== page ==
The service of more than 800,000 Afghanistan War veterans was not in vain, and it helped protect America from a terrorist attack for 20 years, senior Pentagon officials said Sept. 1.
“Right now, it’s time to thank all of those who served in this war,” Defense Secretary Lloyd J. Austin III told members of the media. “We will never forget what you did and what you gave.”
Austin reflected on the 20-year-long conflict that began with the al-Qaeda attacks of 9/11 and eventually cost 2,461 American service members their lives and wounded more than 20,000.
Austin said the evacuation mission, which rescued 124,000 Afghans and third-country civilians and about 6,000 American citizens and concluded just before midnight Aug. 30, was “heroic” and “historic” under trying and dangerous conditions.
“They were operating in an immensely dangerous and dynamic environment, but our troops were tireless, fearless, and selfless,” he said. “They ran an international airport, they sped up visas, they fed the hungry, they comforted the desperate, and they got plane after plane after plane into the sky.”
Chairman of the Joint Chiefs of Staff Army Gen. Mark A. Milley said a total of 778 sorties were flown, including 387 U.S. military C-17 and C-130 aircraft and 391 non-military aircraft.
Thirteen service members were killed during the evacuation operation when an Islamic State-Khorasan group suicide bomber detonated at the southeast gate of the Hamid Karzai International Airport in Kabul, in one of the worst attacks on Americans in Afghanistan during the 20-year war.
“Those Soldiers, Sailors, and Marines gave their lives so that others may live free,” Milley said. The Afghan refugees “will now live in freedom because of American bloodshed on their behalf.”
Both leaders admitted there would be time for after-action reports and lessons learned from the Afghanistan experience, but that its core mission had been achieved.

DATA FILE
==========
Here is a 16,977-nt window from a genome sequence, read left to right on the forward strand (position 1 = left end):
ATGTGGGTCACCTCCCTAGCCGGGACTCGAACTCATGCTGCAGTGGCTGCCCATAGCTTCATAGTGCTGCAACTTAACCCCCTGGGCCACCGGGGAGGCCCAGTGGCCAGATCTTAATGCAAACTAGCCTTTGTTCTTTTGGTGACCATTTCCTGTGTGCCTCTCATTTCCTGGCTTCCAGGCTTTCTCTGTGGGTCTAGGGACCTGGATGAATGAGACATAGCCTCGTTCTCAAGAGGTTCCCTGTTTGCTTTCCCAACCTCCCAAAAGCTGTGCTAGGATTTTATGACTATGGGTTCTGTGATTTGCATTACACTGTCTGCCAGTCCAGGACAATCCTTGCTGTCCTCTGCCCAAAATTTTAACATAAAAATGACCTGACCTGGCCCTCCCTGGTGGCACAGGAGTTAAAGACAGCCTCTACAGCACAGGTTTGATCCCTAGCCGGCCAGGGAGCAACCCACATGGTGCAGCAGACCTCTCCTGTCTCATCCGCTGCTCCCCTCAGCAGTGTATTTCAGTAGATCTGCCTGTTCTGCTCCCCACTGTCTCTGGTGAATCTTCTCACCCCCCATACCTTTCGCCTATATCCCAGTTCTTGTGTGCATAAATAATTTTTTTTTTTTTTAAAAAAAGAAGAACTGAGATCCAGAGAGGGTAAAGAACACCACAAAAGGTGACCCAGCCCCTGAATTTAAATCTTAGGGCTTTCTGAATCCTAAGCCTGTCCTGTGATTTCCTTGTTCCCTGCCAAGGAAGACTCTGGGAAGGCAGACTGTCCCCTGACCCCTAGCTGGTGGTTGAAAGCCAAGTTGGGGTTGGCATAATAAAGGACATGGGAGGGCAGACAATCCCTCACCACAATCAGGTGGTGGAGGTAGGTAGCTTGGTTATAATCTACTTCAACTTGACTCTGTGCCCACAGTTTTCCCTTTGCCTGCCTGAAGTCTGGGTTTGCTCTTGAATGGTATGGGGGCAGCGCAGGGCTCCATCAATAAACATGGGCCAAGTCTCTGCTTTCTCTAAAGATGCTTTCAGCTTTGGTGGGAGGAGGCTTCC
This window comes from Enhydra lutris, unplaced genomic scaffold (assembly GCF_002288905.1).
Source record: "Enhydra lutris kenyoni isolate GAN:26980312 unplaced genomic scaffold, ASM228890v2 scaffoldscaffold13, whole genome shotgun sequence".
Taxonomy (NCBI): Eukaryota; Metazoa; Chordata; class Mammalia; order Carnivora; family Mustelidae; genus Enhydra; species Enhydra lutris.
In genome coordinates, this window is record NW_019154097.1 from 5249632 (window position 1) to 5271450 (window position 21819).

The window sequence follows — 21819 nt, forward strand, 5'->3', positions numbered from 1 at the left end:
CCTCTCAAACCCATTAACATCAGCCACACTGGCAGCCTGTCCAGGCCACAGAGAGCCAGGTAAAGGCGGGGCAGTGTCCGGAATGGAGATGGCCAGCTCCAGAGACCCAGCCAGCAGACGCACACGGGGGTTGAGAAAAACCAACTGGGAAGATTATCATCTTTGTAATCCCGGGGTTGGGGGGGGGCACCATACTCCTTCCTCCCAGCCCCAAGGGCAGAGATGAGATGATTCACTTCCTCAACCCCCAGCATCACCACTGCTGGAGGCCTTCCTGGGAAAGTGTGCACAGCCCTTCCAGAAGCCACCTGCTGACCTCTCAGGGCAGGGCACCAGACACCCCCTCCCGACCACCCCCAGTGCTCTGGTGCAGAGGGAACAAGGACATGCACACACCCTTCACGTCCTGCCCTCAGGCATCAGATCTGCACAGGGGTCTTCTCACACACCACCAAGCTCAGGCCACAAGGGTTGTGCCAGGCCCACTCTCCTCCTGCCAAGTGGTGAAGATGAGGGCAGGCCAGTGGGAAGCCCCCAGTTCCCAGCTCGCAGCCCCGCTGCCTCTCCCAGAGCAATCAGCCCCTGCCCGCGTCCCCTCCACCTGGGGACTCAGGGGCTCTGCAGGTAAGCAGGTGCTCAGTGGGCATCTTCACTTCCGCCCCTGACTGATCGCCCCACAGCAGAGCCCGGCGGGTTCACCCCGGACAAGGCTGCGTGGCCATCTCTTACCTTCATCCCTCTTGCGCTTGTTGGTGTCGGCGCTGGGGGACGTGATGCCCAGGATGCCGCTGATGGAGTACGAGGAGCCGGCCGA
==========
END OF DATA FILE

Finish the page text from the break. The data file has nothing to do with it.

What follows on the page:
“Our counterterrorism efforts in Afghanistan, in the region, over 20 years, has protected the American people from terrorist attack,” Milley said. “It is now our mission to ensure that we continue our intelligence efforts, continue our counterterrorism efforts, continue our military efforts to protect the American people for the next 20 years.”
Having evacuated all military personnel and aircraft from Afghanistan and with no basing agreement in the region, the U.S. military counterterrorism mission in Afghanistan now relies on “over-the-horizon” capabilities, such as drone flights from Gulf bases located four hours away.
The Pentagon for months has attempted to secure a basing agreement in neighboring countries to facilitate intelligence, surveillance, and reconnaissance as well as strike capabilities. After leaving the press briefing room, Milley told Air Force Magazine progress is being made in that effort.
However, any future possibility of cooperation with the Taliban remains unclear.
“We were working with the Taliban on a very narrow set of issues, and it was just that, to get as many people out as we possibly could,” Austin said in the briefing room. “I would not make any leaps of logic to broader issues.”
Milley, who has met with Taliban leadership in the past year, said counterterrorism cooperation against ISIS-K was “possible.”
“I can tell you, from personal experience, that this is a ruthless group from the past, and whether or not they change remains to be seen,” Milley said of the Taliban. Pressed on prospects for cooperation, he said it was “possible.”
The mission to evacuate any remaining Americans and Afghans is now a diplomatic one with interagency partners. Austin said he will travel to Gulf nations to thank regional partners for their assistance in the evacuation effort.
It is believed that there are up to 200 American citizens in Afghanistan who desire to leave, along with several thousand Afghans.
Milley said there are currently 20,000 evacuees at seven bases in five countries in the U.S. Central Command area of responsibility; 23,000 evacuees at seven staging points in four U.S. European Command countries; and 20,000 Afghans at eight U.S. military bases waiting for processing.
Both leaders acknowledged the pain and anger that American veterans of the Afghanistan War may now be facing.
“We are all conflicted with feelings of pain and anger, sorrow and sadness, combined with pride and resilience,” Milley said. “One thing I am certain of for any Soldier, Sailor, Airman, or Marine, and their family, your service matters. And it was not in vain.”